La Trobe University executives take pay cut to share the budget pain

La Trobe University senior executives have cut their own pay to grapple with "a very significant loss of revenue" as a result of the coronavirus pandemic.

The university is already expecting to lose between $120 to $150 million in revenue this year, out of its budgeted revenue of $850 million.

La Trobe University vice-chancellor and president, Professor John Dewar.Credit:Jeremy Piper

Senior executives have agreed to take a 20 per cent pay cut between April 25 and July 3 to "share the pain", La Trobe announced on Thursday night.

"Of this, 10 per cent will be donated to the La Trobe Student Crisis Appeal, and the remainder will accrue as savings to the university budget," the statement said.

The salary cut will be reviewed in June and continued if required.

La Trobe Vice-Chancellor John Dewar said staff needed to share the burden to avoid "a significant cost-cutting exercise".

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"Although we are a stable and successful University, the profound impact of COVID-19 on the higher education sector, including La Trobe, requires extraordinary measures," Professor Dewar said.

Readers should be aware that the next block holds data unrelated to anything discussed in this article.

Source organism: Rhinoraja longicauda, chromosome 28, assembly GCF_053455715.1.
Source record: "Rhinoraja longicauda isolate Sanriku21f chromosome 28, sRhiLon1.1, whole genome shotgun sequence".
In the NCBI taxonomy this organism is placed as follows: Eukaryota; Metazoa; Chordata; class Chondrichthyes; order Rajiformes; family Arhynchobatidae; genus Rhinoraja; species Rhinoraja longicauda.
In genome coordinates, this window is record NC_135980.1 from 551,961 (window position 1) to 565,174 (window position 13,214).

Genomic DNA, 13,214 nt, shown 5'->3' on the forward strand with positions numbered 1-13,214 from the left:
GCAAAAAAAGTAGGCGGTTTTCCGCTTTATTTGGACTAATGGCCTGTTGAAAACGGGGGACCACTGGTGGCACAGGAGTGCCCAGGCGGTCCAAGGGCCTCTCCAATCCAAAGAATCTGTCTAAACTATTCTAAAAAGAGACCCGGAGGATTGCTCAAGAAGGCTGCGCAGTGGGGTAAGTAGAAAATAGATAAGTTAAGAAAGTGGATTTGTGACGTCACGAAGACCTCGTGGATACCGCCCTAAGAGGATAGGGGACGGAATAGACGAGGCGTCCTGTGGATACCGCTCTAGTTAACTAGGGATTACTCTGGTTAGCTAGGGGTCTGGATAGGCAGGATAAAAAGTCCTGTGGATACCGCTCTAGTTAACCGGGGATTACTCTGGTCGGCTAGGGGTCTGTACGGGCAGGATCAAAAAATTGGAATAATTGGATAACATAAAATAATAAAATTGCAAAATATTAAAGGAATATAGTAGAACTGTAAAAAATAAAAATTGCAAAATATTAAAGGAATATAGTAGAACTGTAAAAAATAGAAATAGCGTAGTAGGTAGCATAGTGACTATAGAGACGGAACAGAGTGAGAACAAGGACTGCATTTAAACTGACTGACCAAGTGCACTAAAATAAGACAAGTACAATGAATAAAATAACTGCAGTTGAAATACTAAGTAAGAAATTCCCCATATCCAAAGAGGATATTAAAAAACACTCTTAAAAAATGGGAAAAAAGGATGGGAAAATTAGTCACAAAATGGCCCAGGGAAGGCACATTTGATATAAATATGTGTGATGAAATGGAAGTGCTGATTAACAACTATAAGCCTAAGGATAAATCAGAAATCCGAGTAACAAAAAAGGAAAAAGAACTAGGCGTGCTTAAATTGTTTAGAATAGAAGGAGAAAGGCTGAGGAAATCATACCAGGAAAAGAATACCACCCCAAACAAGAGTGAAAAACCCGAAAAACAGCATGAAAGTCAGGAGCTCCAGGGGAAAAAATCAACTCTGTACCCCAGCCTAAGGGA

"Preliminary estimates of the revenue deficit in 2020 range from $120 million to $150 million, from a budgeted revenue of $850 million. While the impacts at La Trobe may not be as severe as some other Australian universities, we will soon be facing a simple choice: 'share the pain' across the organisation's staff or implement a significant cost-cutting exercise.

"We believe that a short-term financial sacrifice will support long-term sustainability and ensure that we can continue to provide high quality, innovative teaching and learning and world-leading, high impact research."

The university statement said senior executives were grateful to staff who had asked what they couldsigni do to help, and a number of options were being considered.

Universities were hit by the China travel ban weeks before Australia began a slowdown to contain the virus.

The senior executive members have already donated more than $50,000 to the student crisis appeal, La Trobe said.

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